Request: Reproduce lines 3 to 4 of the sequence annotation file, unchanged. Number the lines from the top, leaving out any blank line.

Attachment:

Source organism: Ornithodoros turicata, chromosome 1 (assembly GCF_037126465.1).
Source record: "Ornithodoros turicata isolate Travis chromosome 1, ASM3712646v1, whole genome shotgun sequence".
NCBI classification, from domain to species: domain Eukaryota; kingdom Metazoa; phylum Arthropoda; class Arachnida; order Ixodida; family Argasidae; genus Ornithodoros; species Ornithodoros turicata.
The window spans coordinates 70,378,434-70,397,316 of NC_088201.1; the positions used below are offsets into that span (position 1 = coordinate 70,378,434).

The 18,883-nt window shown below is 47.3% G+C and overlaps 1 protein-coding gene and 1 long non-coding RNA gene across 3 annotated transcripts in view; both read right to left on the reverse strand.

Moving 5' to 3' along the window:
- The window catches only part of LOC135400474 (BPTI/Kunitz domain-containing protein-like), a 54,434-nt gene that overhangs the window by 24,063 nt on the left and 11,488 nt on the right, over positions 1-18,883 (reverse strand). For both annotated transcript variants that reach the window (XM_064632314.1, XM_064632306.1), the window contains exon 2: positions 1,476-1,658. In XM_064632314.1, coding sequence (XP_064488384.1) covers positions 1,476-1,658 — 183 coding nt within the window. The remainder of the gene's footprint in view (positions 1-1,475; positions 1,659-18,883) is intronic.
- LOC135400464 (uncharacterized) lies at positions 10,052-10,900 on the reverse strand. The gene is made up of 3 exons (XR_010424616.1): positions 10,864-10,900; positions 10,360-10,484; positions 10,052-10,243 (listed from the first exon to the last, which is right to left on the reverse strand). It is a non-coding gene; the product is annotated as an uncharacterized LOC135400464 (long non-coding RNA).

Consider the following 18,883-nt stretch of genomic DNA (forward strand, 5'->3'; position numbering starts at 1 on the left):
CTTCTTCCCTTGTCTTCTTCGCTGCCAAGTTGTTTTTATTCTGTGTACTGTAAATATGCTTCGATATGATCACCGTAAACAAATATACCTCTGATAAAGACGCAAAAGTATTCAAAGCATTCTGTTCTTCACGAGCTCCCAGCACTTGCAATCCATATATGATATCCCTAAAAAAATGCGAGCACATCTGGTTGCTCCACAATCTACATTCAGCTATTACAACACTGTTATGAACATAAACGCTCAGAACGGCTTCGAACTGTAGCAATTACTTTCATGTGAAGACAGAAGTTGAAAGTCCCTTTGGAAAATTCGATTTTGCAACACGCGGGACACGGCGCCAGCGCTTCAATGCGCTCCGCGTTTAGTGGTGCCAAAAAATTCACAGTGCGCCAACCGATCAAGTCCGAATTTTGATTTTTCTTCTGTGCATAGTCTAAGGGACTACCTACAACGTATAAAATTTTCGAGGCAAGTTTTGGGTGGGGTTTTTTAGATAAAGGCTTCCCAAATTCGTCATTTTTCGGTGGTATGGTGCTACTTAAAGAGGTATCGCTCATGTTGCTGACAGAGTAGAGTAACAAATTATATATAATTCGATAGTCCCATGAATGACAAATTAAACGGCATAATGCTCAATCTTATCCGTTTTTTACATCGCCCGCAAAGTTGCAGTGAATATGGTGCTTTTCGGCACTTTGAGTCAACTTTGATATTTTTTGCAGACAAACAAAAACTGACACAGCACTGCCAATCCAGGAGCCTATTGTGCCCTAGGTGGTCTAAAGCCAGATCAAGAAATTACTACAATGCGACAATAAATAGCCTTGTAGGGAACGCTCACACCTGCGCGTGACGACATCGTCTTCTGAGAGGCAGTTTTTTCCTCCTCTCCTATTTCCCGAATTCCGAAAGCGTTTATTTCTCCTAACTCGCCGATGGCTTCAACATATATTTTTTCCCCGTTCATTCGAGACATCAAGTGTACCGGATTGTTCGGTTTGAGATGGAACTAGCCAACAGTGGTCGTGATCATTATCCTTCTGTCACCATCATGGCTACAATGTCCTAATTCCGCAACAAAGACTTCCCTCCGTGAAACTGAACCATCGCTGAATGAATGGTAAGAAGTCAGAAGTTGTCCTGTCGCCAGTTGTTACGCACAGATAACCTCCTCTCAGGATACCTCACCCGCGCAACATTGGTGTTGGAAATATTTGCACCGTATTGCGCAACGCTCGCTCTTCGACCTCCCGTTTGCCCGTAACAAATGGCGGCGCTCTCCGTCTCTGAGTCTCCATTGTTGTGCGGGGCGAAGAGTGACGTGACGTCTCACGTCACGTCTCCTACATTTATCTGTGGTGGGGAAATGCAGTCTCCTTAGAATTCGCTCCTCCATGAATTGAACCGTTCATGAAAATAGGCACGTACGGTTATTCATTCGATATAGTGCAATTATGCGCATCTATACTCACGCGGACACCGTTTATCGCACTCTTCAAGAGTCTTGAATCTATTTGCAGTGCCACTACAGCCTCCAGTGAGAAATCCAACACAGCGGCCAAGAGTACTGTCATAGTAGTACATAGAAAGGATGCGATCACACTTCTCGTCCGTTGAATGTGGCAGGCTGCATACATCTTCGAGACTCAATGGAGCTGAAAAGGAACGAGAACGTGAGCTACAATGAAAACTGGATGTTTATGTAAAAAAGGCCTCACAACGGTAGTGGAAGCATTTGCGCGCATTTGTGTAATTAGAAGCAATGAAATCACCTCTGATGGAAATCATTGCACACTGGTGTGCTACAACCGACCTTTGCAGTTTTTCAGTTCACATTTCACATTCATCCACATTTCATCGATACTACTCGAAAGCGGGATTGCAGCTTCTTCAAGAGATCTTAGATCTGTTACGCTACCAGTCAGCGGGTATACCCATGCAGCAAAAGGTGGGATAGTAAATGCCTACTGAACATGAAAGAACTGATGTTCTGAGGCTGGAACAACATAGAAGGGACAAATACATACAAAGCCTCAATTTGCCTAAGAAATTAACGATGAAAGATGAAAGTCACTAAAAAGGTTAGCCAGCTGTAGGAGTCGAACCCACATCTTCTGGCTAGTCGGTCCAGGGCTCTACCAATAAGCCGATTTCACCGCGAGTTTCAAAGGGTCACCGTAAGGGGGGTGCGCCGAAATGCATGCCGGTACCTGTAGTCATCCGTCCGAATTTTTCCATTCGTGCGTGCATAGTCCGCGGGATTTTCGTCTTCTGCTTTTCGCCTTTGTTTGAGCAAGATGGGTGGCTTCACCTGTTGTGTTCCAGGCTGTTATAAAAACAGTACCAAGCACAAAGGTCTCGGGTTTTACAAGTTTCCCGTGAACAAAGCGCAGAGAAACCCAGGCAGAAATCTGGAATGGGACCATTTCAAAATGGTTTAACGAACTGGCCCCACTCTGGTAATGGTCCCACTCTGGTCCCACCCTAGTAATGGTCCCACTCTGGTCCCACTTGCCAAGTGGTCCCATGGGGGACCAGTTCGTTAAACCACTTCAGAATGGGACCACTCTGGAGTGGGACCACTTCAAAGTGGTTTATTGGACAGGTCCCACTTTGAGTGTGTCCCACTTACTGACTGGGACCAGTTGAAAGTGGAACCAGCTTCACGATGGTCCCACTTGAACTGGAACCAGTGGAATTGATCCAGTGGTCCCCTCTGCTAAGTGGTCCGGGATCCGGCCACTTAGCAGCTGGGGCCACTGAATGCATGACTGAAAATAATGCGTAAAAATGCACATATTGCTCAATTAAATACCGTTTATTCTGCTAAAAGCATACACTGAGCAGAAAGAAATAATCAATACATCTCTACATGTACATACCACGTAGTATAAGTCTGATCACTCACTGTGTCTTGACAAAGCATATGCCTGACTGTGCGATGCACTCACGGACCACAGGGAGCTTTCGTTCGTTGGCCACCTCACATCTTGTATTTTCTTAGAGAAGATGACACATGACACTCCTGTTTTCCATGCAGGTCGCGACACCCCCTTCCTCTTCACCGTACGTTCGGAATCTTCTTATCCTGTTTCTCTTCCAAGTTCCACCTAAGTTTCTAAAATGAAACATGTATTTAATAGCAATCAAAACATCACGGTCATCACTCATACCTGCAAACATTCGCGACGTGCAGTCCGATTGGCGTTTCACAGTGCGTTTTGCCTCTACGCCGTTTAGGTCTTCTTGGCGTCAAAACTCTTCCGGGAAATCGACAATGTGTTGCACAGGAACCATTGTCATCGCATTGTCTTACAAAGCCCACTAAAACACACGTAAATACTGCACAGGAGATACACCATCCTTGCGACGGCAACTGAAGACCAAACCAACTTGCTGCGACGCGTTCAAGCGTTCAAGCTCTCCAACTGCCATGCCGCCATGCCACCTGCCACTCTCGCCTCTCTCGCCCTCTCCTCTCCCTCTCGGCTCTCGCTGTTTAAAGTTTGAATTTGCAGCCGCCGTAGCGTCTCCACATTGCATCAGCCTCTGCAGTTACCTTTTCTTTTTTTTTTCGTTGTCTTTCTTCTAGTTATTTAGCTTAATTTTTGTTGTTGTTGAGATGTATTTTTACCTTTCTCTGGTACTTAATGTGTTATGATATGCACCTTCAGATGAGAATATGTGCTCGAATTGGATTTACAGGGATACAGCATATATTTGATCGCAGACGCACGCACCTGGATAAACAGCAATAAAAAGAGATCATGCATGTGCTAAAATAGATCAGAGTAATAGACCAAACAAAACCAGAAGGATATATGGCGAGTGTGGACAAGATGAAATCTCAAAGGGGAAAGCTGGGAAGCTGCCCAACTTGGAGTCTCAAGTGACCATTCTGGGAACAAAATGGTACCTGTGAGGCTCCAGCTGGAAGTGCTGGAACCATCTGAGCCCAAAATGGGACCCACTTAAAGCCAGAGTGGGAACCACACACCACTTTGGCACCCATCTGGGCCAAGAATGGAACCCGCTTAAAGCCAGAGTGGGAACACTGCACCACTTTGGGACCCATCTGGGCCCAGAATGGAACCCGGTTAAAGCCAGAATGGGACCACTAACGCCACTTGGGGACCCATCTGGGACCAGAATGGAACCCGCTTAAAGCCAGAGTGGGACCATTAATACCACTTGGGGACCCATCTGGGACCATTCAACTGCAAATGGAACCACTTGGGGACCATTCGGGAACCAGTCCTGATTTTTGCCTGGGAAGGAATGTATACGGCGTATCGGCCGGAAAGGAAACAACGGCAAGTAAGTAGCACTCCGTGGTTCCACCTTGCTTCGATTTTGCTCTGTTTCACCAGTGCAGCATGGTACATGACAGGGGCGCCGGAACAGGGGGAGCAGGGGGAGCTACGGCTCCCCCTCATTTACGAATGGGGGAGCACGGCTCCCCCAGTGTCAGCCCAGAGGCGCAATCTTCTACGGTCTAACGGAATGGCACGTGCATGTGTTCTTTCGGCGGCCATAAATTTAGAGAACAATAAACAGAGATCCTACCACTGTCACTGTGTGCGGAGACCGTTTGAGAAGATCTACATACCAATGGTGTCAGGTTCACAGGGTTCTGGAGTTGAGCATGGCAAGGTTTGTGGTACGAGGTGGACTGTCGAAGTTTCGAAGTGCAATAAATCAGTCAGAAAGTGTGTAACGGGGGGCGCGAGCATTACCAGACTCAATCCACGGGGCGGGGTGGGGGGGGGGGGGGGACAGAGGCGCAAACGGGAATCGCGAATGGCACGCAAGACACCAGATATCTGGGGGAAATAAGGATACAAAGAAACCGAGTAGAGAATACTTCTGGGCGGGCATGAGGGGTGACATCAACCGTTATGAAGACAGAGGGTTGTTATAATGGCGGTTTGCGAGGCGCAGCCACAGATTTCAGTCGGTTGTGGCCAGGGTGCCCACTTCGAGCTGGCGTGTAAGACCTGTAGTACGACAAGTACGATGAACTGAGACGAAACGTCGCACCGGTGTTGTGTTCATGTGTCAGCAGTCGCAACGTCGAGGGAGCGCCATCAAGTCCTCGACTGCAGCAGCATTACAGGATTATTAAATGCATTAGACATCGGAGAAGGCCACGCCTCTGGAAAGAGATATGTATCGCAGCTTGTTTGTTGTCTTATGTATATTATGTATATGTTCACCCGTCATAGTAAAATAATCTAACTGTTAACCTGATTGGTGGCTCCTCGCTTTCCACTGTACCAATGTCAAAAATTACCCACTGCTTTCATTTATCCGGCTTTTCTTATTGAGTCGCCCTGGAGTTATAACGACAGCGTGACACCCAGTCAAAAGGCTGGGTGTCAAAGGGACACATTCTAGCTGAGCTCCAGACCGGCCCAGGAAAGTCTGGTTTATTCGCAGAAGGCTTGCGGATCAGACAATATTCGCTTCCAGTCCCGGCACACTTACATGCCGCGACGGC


NCBI classification, from domain to species: domain Eukaryota; kingdom Metazoa; phylum Arthropoda; class Arachnida; order Ixodida; family Argasidae; genus Ornithodoros; species Ornithodoros turicata.
The window spans coordinates 70,378,434-70,397,316 of NC_088201.1; the positions used below are offsets into that span (position 1 = coordinate 70,378,434).